All roofing, low-slope retrofit or otherwise, must be installed square and true. But, most existing buildings, due to settling, will be out of square and the new roof must be installed perpendicular to the existing building's eave. Custom flashings may be required to close the new roof at the rakes of the building due to the out of square conditions. "If custom framing is required, the crews must make sure the new framing is installed over the existing framing of the building," says Riggs. "Always make sure when installing new framing to the structure that the penetration of the fasteners to the structure are waterproofed to prevent leaks prior to the installation of the roof."

From flat to fixed

Once these and other pre-installation steps are successfully completed, the low-slope roof retrofit can begin. "This system would consist of a base clip, variable height post, and a purlin system that would create the required positive pitch for a new metal roof panel system," says Chuck Howard, PE, president of Metal Roof Consultants Inc., Cary, N.C. "This sub‐framing system would need to be braced to make it structurally sound prior to the installation of the roof system. Then a standing seam metal roof system would be installed to the sub‐framing system. Insulation could be installed in the resultant roof cavity to increase thermal resistance of the new roof assembly. Positive ventilation between the existing roof and the new metal roof is required to remove any remaining moisture in the existing roof, as well as eliminate the possibility of continual condensation within the cavity." Stermer breaks down low-slope roof retrofit into four primary components:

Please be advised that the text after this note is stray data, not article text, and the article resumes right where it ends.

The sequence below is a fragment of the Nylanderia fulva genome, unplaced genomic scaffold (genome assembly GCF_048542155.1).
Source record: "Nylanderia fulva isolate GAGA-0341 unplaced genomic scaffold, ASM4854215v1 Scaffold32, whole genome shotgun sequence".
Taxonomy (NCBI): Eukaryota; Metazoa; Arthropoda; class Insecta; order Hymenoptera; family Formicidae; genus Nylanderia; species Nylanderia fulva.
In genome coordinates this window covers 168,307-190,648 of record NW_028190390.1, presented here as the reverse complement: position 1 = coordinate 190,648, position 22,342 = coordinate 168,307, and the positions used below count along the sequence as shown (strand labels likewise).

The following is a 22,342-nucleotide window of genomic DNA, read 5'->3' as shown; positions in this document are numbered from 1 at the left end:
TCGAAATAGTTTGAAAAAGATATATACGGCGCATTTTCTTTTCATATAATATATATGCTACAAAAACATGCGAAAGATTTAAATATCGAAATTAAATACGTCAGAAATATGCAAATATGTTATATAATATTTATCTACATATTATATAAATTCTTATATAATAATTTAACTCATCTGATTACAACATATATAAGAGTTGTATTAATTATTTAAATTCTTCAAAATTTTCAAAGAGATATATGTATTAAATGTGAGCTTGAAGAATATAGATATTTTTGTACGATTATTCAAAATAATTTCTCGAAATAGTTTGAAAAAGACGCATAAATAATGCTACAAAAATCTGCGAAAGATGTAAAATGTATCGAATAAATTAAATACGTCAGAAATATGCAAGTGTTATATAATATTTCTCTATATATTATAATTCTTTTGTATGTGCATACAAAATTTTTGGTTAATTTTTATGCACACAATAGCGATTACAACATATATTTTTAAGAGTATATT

• Attach the base supports to the existing structure

• Install the posts and framing members, including bracing

• Install the gable wall girts and panels

• Finally, install the new metal roof

 "A low-slope metal roof will need framing to develop a steeper slope, while a conventionally sloped roof does not need the framing associated with a change in slope," he adds. "In locations with high snow loads, the change in slope may create step conditions that must be designed for greater snow loads."

Lane agrees that installing a direct-connect retrofit system is just as easy as it sounds. "Directly connect the pre-punched retrofit member to the frame with pre-approved screws, one screw per hole," he says. "Once the frame is set, load roof panels right on top of frames and install." What makes low-slope roof retrofit unique? With a conventionally sloped metal roof, there is no need for the variable height post to create positive fall.

"An engineered system, such as a Roof Hugger system [from Lutz, Fla.-based Roof Hugger] can be utilized to separate the new roof from the existing roof in an existing metal roof condition, or a clip and purlin (minus the variable height post) can be installed over an existing shingle roof, providing a structural plane onto which to place a new metal roof system," says Howard.